Many people feel that The Wing’s response to the incident has been inadequate, something that Gelman and Kassan acknowledge. “Our handling of [the May confrontation] left everyone feeling disappointed, and the Black member felt especially unprotected and let down,” they wrote to Wing members in a September 2019 email.

Journalist Char Adams, in her timely article, “Why We Need More Black Women Workspaces,” sums up the need for community in workspaces as follows:

For Black women, community is often paramount as we navigate life in predominantly White, and inherently anti-Black, spaces. So, as shared workspaces become increasingly popular, it’s no surprise that Black women are seeking community within this societal phenomenon. The problem is that we’re continuing to see the age-old dilemma of the out-of-place Black woman, even in co-working spaces that appear to value diversity.

In the article, Adams espouses the need for culturally relevant shared workspaces, particularly those with a predominantly Black demographic. Along with Ethel’s Place, she references Zora’s House (in Columbus, Ohio) and Dream Village (in Maryland near Washington, D.C.), as examples of businesses working to meet that need.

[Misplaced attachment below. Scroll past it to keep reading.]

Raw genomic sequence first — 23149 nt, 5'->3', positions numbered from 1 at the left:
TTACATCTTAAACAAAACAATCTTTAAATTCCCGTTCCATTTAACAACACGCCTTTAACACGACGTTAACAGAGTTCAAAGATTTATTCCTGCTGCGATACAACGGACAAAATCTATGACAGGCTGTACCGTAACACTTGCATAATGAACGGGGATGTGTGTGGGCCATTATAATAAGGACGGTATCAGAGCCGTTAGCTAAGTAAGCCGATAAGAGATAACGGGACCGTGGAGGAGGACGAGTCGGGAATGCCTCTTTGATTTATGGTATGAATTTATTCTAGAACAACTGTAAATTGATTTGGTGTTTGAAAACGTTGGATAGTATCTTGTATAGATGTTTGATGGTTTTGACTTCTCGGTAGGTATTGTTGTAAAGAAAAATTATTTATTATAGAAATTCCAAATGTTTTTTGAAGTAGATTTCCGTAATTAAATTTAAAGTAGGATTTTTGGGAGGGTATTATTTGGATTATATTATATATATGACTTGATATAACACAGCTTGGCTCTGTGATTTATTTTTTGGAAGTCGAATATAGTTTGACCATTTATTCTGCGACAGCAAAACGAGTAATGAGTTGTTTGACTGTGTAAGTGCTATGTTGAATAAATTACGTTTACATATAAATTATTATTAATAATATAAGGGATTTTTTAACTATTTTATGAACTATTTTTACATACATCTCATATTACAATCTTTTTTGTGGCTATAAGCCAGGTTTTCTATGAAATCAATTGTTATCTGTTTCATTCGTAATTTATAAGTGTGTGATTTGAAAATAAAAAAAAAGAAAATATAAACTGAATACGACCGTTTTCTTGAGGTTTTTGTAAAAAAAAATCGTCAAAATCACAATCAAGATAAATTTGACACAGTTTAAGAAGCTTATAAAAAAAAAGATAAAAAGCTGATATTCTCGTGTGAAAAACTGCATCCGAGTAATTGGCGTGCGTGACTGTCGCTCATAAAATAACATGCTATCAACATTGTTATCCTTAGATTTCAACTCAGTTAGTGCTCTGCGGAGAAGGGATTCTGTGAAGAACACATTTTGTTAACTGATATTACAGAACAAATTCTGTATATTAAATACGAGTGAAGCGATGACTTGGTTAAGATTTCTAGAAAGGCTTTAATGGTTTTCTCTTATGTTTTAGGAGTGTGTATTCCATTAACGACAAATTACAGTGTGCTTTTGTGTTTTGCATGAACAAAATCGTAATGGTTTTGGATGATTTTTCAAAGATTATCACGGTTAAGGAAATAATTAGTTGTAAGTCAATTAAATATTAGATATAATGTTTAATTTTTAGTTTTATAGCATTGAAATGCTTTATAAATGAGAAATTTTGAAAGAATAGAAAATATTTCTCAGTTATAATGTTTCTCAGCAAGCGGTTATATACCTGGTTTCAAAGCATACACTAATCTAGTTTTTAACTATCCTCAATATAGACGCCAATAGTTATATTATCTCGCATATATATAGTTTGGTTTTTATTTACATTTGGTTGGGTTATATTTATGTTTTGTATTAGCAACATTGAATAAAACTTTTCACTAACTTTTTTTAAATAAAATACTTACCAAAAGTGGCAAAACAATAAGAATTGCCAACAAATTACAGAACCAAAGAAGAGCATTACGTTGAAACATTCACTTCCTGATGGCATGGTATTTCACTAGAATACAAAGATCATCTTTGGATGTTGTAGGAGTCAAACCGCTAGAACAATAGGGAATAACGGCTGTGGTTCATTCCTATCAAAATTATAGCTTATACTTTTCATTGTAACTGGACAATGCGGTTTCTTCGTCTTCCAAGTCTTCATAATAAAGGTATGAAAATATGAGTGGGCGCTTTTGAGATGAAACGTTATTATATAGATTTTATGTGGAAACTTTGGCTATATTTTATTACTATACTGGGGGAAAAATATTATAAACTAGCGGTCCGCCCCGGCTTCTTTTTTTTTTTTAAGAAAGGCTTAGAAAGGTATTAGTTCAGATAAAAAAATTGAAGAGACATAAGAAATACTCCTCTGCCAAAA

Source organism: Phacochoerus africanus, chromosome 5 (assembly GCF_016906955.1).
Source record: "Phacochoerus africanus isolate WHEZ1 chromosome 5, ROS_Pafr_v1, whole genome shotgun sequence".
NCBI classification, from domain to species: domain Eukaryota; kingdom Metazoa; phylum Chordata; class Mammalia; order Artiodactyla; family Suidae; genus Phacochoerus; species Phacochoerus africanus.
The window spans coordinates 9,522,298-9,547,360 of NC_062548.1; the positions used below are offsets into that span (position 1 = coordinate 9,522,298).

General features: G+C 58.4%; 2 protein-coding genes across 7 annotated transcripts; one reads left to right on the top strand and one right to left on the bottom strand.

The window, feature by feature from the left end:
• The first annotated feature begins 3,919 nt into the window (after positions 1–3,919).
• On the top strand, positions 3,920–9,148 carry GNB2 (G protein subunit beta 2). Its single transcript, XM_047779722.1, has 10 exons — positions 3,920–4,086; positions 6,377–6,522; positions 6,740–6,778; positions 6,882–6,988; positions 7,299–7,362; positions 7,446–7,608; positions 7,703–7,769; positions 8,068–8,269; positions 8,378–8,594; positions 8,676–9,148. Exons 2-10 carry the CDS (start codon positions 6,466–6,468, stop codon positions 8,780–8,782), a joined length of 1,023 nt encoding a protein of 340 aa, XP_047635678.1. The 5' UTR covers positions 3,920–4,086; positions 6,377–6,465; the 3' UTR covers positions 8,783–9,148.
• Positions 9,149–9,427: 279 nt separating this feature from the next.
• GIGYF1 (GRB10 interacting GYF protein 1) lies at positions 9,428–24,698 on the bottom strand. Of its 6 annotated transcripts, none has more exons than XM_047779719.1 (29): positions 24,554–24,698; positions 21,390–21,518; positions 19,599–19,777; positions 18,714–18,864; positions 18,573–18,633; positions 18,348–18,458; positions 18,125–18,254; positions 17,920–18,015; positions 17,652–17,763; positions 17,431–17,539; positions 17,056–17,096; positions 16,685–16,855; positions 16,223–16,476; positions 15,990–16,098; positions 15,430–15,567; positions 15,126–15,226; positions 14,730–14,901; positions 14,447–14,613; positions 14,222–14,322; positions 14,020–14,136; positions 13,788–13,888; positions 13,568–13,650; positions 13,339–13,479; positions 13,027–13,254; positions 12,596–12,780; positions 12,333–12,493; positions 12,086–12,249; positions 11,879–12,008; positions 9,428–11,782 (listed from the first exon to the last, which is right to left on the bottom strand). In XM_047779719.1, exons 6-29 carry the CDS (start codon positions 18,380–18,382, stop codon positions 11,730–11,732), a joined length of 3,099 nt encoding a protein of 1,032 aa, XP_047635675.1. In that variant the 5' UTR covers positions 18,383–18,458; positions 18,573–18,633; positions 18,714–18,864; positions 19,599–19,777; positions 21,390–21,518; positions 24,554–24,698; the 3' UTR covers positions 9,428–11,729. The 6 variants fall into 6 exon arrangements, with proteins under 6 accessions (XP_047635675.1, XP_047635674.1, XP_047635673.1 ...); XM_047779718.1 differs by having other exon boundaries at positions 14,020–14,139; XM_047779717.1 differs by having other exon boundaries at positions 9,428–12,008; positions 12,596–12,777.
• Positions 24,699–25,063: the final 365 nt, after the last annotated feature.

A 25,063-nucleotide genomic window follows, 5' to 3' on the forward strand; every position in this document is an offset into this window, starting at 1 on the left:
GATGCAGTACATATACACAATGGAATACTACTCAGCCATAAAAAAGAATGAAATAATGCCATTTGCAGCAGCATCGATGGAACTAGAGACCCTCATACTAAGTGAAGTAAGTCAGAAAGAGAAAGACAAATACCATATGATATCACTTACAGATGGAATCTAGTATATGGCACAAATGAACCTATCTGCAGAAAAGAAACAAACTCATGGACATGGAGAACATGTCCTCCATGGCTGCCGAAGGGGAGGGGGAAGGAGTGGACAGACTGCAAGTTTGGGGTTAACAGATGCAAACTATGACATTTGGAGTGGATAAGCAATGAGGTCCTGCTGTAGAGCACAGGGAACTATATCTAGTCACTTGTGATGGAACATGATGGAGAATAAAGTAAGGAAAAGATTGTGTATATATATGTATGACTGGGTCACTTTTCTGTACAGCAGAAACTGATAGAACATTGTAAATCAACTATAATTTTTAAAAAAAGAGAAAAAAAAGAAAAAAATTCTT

None of the controversy appears to be slowing Kassan and Gelman. The Wing has opened 10 locations since 2016 and plans to double that number by the end of the year. Each location is profitable, and members total over 11,000 worldwide, with an extensive waiting list.

Indeed, the controversy may ultimately have positive effects on the future of the coworking, prompting transparent discussion of what constitutes community, and how coworking spaces can better provide a comfortable, supportive environment for all members.

As Borysiewicz states in her article, her intent in writing was not to condemn The Wing, but “to complicate notions of white women creating seemingly inclusive spaces without a single nod to the experiences of women of color. Women of color face extraordinary barriers, not just in the workplace, but in their health and wellbeing, finances, relationships, education, and more.” The controversy surrounding The Wing underscores how important it is that barriers such as these—those that impact women of color, as well as those that affect other marginalized groups—are made part of the discussion.

Written by: Kim Pierson
for CoeoSpace

29 thoughts on “What Constitutes Community in Coworking? Providing a Comfortable, Supportive Environment”